Comment In the same way it has become de rigueur to slag off Facebook for its many privacy sins while billions still dump their data into the service, it's also pretty trendy to pretend that blockchain, a digital ledger that records transactions publicly and permanently, offers answers to a new and improved decentralised web that leaves individuals, not Facebook, in charge of their data.
It is complete and utter rubbish.
It's not that a blockchain-based web isn't possible. After all, the original web was decentralised, too, and came with the privacy guarantees that blockchain-based options today purport to deliver. No, the problem is people.
As user interface designer Brennan Novak details , though the blockchain may solve the crypto crowd's privacy goals, it fails to offer something as secure and easy as a (yes) Facebook or Google login : "The problem exists somewhere between the barrier to entry (user-interface design, technical difficulty to set up, and overall user experience) versus the perceived value of the tool, as seen by Joe Public and Joe Amateur Techie."
Save us from ourselves, God Blockchain! The early web was chaotic. Decentralised, yes, bu t chaotic. Finding one's way to new services was virtually impossible, leading to directory services (I distinctly remember buying a "yellow pages" index of all the known sites from a bookstore) and, eventually, to Google indexing the web for us so that we could use search to navigate around.
At the same time, services like Compuserve arose to give average humans a way to use the web, and services thereon. Compuserve eventually gave way to Facebook, Twitter, and (again) Google – a small corpus of companies that control much of what we see and do on the internet and make it straightforward for governments to keep a tight leash on what we do online, as Edward Snowden laid bare.
In the wake of this shockingly centralisation that now plagues our privacy and constrains choice, web revolutionaries like Tim Berners-Lee are conspiring to decentralise the web. Again.
Blockchain, in particular, has been put forward as the future of everything, from farmers selling eggs to publishers selling news. Instead of relying on servers, centrally managed blockchain depends upon "a peer-to-peer network built on a community of users", Adam Rowe writes . In this world, the "internet-connected devices would host the internet, not a group of more high-powered servers". This architecture theoretically makes the internet harder to hack or control since a website or one's data is strewn across a number of different devices.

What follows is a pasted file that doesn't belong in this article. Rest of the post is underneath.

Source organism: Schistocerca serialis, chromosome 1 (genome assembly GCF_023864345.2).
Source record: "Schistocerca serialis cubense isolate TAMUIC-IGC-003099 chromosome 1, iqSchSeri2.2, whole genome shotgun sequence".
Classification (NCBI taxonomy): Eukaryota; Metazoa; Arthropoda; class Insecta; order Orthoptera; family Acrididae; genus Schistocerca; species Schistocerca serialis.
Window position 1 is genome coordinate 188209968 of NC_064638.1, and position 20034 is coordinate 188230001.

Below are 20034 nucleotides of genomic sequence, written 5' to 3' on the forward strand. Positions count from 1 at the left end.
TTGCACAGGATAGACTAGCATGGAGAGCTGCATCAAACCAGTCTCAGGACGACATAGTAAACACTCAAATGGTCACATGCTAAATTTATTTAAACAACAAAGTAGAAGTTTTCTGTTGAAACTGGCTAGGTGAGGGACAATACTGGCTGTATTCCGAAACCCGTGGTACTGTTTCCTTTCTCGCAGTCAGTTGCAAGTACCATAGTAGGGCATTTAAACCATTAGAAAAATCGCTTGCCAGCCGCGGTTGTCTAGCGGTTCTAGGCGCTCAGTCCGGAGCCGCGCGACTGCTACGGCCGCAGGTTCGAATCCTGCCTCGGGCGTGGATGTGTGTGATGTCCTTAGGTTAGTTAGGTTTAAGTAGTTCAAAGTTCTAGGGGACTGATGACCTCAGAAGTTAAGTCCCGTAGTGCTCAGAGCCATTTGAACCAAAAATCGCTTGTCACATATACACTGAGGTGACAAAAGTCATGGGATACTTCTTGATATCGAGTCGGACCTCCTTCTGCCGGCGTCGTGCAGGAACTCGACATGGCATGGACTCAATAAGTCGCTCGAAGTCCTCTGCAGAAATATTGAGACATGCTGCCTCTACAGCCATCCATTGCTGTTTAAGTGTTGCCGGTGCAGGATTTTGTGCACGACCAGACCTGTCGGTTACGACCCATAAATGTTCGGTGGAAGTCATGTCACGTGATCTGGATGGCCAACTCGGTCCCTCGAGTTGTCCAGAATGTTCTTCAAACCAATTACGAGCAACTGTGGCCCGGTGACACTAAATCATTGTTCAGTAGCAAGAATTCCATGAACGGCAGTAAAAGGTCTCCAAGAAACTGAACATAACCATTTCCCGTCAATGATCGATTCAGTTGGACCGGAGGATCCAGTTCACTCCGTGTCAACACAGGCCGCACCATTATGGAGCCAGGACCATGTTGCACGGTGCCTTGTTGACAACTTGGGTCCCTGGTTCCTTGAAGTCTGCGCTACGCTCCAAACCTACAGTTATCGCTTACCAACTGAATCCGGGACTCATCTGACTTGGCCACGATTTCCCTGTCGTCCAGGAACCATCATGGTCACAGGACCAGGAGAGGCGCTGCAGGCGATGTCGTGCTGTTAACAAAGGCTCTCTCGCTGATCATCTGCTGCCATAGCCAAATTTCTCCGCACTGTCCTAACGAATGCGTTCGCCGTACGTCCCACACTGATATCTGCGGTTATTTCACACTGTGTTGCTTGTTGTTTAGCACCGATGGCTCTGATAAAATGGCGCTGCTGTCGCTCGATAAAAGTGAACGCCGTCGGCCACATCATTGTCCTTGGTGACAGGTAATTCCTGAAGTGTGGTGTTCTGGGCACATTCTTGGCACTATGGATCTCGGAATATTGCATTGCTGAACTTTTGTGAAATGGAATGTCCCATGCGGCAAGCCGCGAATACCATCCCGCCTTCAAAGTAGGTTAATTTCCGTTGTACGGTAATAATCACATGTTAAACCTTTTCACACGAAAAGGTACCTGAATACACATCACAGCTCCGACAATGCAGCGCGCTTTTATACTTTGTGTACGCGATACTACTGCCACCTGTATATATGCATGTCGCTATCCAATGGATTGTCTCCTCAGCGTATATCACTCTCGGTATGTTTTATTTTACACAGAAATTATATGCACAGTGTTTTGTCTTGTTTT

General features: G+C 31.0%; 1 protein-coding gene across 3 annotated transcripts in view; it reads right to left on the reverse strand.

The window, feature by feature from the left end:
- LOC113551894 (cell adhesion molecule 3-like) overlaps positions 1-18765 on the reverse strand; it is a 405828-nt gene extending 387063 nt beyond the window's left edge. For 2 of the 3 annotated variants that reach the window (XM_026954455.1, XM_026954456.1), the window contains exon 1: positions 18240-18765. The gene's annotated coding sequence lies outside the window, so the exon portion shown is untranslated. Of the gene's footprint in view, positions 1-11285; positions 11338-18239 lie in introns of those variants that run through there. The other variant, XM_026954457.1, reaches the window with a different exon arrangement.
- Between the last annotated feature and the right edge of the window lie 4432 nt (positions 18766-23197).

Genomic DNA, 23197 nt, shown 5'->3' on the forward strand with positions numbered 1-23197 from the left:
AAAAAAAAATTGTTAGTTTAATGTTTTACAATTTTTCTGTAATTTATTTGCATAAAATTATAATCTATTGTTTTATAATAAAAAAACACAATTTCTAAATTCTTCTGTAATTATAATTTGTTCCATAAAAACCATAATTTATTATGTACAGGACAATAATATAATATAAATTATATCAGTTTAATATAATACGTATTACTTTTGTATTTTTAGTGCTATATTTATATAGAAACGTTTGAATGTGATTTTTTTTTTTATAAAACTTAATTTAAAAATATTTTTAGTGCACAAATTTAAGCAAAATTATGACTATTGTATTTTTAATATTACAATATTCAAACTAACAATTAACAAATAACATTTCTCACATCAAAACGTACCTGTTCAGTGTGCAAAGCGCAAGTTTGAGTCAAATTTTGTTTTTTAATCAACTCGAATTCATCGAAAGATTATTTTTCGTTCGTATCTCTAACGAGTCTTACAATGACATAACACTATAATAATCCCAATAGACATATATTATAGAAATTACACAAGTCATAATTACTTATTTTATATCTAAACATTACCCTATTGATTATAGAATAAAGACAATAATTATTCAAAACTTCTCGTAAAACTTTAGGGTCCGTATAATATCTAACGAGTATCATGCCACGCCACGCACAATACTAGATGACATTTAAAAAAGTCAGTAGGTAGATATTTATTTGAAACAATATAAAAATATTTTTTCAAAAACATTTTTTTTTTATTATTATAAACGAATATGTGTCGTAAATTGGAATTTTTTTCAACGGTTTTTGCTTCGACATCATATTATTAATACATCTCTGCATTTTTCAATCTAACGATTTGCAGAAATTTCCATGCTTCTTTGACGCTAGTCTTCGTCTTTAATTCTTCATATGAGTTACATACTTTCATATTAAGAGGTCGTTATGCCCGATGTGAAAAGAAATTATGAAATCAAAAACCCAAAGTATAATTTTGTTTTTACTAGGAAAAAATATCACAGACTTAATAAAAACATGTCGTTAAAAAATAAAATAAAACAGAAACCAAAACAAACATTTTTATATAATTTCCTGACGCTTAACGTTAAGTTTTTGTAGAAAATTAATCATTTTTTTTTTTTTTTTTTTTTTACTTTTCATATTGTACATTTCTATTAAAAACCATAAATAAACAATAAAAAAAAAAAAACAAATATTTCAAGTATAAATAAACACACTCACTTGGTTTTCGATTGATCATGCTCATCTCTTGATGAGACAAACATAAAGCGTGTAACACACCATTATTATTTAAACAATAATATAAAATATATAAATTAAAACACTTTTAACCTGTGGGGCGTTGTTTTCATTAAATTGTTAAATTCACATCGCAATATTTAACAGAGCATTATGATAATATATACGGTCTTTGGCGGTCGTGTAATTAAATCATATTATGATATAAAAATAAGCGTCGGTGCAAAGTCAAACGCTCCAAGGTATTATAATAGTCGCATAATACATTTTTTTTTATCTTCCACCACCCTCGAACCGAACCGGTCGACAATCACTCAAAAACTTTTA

It also shifts responsibility for the system to those individual nodes. To us, as it were. And that's where the problems start.
Technology hurdles to overcome As much as blockchain advocates want us to believe it's our decentralised saviour, there are serious technical impediments. As Bluzelle Networks CEO Pavel Bains styles it: "The immutability of the data on the blockchain is one of the key dynamics at play here. While never removing or changing data has many positive aspects to it, it also poses a serious issue when you consider how it works within important regulatory frameworks."
That's the point! I hear you scream, but there is the world we live in, and the world blockchain revolutionaries want. I'm not sure the latter is demonstrably better.
Take GDPR, for example, the European Union's new rule on data protection. Under GDPR, an individual can ask that you remove their data from your systems. There's been much discussion, however, about how that would be impossible in blockchain. According to the theory , you cannot remove data – at least not easily – because the nature of the beast is such that follow-on transactions might rely on it. Remove the data and you create a blockchain-defeating fork.
A potential problem here comes in the way the blockchain stores data, which is seen as a virtue by privacy advocates, but that not only puts a crimp on corporate responsibility but could also introduce all sorts of inefficiencies. As Bains goes on: "In new decentralized file storage services [files are often]... broken up into chunks with the divisions made at arbitrary locations, demonstrating little regard for the data in the file.
"Trying to access data when the underlying storage mechanism does not understand the nature of it is inefficient and likely to be error prone. The reality is that, to read a simple mailing address from a relatively modest 10GB file on a storage service like IPFS would require the entire file to be downloaded and then searched for the relevant information. Even at download speeds of 1GB per second, it would take 80 seconds every time the file is accessed."
Safe? Probably. Annoying? Absolutely.
In a paper (PDF) written primarily by Stanford researchers, other, related issues are held out:
An architecture without a single point of data aggregation, management and control has several technical disadvantages. First is functionality: there are...